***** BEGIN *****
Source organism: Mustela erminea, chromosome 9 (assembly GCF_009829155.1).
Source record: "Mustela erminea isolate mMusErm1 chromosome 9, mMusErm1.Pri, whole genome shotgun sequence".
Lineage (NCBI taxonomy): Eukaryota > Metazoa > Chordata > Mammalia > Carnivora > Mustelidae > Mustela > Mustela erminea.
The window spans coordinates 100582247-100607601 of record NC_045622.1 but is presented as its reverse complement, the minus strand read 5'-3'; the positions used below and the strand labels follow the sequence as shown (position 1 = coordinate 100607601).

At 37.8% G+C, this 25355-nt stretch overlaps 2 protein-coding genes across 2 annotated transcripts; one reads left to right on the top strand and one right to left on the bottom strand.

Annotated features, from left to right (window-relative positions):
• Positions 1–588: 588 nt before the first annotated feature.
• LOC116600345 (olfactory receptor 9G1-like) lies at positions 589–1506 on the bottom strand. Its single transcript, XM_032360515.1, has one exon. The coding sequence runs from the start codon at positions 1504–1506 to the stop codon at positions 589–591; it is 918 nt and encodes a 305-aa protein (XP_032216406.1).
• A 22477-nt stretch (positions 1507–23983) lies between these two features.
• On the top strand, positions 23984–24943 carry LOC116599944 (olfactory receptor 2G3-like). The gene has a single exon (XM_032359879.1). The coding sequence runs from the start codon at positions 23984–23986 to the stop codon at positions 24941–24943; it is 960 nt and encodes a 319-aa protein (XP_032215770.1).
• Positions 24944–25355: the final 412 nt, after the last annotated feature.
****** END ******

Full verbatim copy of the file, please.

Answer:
Source organism: Mustela erminea, chromosome 9 (assembly GCF_009829155.1).
Source record: "Mustela erminea isolate mMusErm1 chromosome 9, mMusErm1.Pri, whole genome shotgun sequence".
Lineage (NCBI taxonomy): Eukaryota > Metazoa > Chordata > Mammalia > Carnivora > Mustelidae > Mustela > Mustela erminea.
The window spans coordinates 100582247-100607601 of record NC_045622.1 but is presented as its reverse complement, the minus strand read 5'-3'; the positions used below and the strand labels follow the sequence as shown (position 1 = coordinate 100607601).

At 37.8% G+C, this 25355-nt stretch overlaps 2 protein-coding genes across 2 annotated transcripts; one reads left to right on the top strand and one right to left on the bottom strand.

Annotated features, from left to right (window-relative positions):
• Positions 1–588: 588 nt before the first annotated feature.
• LOC116600345 (olfactory receptor 9G1-like) lies at positions 589–1506 on the bottom strand. Its single transcript, XM_032360515.1, has one exon. The coding sequence runs from the start codon at positions 1504–1506 to the stop codon at positions 589–591; it is 918 nt and encodes a 305-aa protein (XP_032216406.1).
• A 22477-nt stretch (positions 1507–23983) lies between these two features.
• On the top strand, positions 23984–24943 carry LOC116599944 (olfactory receptor 2G3-like). The gene has a single exon (XM_032359879.1). The coding sequence runs from the start codon at positions 23984–23986 to the stop codon at positions 24941–24943; it is 960 nt and encodes a 319-aa protein (XP_032215770.1).
• Positions 24944–25355: the final 412 nt, after the last annotated feature.